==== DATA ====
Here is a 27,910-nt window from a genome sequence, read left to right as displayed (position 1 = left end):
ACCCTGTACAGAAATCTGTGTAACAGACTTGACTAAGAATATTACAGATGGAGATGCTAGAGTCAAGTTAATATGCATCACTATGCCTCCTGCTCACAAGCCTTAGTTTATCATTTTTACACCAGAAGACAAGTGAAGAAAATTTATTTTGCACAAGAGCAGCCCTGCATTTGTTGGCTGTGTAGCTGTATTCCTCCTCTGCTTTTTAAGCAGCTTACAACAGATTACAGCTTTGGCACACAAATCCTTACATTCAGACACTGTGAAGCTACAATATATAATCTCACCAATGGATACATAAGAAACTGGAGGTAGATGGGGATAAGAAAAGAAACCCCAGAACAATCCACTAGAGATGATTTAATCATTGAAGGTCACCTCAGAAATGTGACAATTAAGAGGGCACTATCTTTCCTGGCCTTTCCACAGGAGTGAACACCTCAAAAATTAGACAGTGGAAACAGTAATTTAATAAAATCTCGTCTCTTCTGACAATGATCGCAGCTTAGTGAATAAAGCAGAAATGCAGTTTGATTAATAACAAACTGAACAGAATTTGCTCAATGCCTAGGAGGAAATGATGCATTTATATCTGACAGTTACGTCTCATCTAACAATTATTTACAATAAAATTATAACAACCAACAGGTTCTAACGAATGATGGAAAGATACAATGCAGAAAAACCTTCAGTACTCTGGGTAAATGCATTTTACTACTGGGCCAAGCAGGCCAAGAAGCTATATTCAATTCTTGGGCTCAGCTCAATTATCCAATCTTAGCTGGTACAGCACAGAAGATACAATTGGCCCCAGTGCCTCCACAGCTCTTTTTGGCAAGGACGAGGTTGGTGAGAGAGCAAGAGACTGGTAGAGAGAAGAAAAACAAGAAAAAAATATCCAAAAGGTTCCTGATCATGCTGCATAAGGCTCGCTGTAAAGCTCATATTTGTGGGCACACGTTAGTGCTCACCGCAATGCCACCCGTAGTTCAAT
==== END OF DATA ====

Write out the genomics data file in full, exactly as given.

Here is a 27,910-nt window from a genome sequence, read left to right as displayed (position 1 = left end):
ACCCTGTACAGAAATCTGTGTAACAGACTTGACTAAGAATATTACAGATGGAGATGCTAGAGTCAAGTTAATATGCATCACTATGCCTCCTGCTCACAAGCCTTAGTTTATCATTTTTACACCAGAAGACAAGTGAAGAAAATTTATTTTGCACAAGAGCAGCCCTGCATTTGTTGGCTGTGTAGCTGTATTCCTCCTCTGCTTTTTAAGCAGCTTACAACAGATTACAGCTTTGGCACACAAATCCTTACATTCAGACACTGTGAAGCTACAATATATAATCTCACCAATGGATACATAAGAAACTGGAGGTAGATGGGGATAAGAAAAGAAACCCCAGAACAATCCACTAGAGATGATTTAATCATTGAAGGTCACCTCAGAAATGTGACAATTAAGAGGGCACTATCTTTCCTGGCCTTTCCACAGGAGTGAACACCTCAAAAATTAGACAGTGGAAACAGTAATTTAATAAAATCTCGTCTCTTCTGACAATGATCGCAGCTTAGTGAATAAAGCAGAAATGCAGTTTGATTAATAACAAACTGAACAGAATTTGCTCAATGCCTAGGAGGAAATGATGCATTTATATCTGACAGTTACGTCTCATCTAACAATTATTTACAATAAAATTATAACAACCAACAGGTTCTAACGAATGATGGAAAGATACAATGCAGAAAAACCTTCAGTACTCTGGGTAAATGCATTTTACTACTGGGCCAAGCAGGCCAAGAAGCTATATTCAATTCTTGGGCTCAGCTCAATTATCCAATCTTAGCTGGTACAGCACAGAAGATACAATTGGCCCCAGTGCCTCCACAGCTCTTTTTGGCAAGGACGAGGTTGGTGAGAGAGCAAGAGACTGGTAGAGAGAAGAAAAACAAGAAAAAAATATCCAAAAGGTTCCTGATCATGCTGCATAAGGCTCGCTGTAAAGCTCATATTTGTGGGCACACGTTAGTGCTCACCGCAATGCCACCCGTAGTTCAAT